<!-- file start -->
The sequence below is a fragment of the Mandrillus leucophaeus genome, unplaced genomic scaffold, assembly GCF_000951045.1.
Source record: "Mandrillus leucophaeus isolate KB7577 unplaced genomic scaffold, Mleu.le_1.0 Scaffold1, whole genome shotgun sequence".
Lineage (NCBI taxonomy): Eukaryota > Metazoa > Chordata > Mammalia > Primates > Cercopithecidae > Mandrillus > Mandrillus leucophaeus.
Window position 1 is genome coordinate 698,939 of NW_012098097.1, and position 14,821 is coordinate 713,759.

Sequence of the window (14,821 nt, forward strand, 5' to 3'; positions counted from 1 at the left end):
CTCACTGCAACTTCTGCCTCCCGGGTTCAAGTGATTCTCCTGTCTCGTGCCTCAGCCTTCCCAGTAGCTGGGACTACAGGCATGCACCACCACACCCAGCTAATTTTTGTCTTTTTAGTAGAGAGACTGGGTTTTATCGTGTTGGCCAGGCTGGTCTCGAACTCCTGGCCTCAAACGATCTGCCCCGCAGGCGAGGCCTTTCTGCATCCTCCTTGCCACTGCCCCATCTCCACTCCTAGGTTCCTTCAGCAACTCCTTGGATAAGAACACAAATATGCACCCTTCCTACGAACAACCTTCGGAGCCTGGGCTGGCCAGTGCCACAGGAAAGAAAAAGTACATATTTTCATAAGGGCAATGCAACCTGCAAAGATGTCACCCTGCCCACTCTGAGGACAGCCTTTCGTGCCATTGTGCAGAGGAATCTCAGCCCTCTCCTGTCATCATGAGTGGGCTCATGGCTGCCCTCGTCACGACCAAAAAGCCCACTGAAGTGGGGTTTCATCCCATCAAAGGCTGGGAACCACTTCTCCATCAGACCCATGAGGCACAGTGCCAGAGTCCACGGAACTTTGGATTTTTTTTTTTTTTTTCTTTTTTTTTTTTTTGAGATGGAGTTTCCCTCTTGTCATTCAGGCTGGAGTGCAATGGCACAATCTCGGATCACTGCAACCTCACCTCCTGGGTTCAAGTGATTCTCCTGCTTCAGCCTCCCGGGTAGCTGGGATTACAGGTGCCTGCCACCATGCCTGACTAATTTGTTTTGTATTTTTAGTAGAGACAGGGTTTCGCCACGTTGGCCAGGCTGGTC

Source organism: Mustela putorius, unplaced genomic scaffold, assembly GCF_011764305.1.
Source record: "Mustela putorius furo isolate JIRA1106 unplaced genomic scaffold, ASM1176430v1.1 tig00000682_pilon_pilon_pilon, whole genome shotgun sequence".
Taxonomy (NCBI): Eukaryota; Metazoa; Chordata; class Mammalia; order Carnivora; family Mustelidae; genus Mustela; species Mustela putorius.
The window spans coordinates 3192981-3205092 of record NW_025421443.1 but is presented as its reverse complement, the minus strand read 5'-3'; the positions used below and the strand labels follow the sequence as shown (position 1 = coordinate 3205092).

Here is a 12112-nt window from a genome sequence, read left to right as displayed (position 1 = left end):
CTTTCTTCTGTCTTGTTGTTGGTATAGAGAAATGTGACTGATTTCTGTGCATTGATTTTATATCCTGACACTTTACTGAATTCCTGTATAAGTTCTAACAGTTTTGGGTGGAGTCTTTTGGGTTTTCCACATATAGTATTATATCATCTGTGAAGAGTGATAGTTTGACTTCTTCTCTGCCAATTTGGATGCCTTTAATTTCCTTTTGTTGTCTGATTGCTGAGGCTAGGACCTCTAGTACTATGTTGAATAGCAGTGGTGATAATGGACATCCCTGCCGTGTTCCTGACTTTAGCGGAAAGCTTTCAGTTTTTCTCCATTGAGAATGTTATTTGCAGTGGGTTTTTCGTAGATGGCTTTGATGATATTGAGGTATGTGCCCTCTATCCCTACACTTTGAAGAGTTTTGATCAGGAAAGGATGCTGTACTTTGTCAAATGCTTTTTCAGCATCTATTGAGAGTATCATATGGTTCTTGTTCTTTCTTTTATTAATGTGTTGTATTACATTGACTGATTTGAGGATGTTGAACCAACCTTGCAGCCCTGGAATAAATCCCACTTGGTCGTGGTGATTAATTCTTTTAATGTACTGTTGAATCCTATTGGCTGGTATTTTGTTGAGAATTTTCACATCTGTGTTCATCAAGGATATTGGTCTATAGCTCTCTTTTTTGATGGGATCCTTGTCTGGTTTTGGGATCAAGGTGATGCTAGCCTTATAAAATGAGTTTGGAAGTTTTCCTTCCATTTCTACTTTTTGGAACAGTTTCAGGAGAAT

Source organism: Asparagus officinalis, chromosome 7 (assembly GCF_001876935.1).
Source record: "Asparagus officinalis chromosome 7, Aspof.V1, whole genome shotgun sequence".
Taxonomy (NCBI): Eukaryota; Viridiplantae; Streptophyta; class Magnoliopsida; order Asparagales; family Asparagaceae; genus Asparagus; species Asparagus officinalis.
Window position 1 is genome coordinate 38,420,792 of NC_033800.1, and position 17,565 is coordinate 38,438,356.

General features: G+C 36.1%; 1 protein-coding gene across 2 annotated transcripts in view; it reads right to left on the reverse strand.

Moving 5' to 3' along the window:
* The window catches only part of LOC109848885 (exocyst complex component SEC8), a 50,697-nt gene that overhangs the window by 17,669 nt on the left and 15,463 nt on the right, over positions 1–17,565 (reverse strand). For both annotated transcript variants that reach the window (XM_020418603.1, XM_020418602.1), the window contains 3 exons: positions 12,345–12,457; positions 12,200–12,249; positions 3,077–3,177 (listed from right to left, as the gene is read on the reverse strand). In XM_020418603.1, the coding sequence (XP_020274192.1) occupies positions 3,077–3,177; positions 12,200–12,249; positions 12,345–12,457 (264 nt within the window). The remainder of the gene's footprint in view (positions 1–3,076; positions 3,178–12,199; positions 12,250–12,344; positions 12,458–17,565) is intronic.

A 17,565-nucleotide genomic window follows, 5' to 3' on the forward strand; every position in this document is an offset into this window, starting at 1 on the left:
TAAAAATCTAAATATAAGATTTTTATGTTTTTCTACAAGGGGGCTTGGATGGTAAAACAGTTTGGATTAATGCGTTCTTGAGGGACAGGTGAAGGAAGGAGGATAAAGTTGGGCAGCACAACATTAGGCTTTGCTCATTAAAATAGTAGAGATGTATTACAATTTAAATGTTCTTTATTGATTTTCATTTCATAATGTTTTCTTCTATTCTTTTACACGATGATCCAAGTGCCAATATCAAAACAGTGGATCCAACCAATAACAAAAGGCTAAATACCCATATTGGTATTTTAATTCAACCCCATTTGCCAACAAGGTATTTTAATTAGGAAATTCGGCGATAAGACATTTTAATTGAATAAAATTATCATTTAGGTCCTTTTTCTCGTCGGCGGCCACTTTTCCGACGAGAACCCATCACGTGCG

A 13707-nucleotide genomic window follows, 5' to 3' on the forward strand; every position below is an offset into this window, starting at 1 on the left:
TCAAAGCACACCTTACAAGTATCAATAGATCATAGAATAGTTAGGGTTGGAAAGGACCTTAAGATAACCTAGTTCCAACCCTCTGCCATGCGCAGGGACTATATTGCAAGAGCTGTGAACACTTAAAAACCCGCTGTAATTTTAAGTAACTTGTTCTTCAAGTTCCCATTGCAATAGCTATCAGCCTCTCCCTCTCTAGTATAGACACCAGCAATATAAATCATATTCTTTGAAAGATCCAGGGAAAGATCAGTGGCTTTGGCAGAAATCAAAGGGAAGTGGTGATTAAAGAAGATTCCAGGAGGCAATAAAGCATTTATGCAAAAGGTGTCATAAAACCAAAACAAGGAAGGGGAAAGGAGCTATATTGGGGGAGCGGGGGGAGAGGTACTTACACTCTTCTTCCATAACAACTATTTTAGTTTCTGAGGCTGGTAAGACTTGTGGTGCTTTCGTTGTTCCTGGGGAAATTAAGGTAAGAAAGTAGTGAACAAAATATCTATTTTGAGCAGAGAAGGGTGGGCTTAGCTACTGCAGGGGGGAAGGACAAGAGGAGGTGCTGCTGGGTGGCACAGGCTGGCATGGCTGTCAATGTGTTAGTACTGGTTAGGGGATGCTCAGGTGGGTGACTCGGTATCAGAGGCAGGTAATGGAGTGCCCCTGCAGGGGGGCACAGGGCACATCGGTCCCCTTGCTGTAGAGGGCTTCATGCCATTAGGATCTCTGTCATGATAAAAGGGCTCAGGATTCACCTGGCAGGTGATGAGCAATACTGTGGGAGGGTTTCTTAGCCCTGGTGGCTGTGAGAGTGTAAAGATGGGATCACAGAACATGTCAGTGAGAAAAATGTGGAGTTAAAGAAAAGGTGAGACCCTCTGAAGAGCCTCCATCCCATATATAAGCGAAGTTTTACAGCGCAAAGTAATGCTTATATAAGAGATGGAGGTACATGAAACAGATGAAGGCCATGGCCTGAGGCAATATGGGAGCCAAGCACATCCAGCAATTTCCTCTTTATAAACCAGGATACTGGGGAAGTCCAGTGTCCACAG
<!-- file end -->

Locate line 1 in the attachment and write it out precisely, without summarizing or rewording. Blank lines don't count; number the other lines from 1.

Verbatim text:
The sequence below is a fragment of the Mandrillus leucophaeus genome, unplaced genomic scaffold, assembly GCF_000951045.1.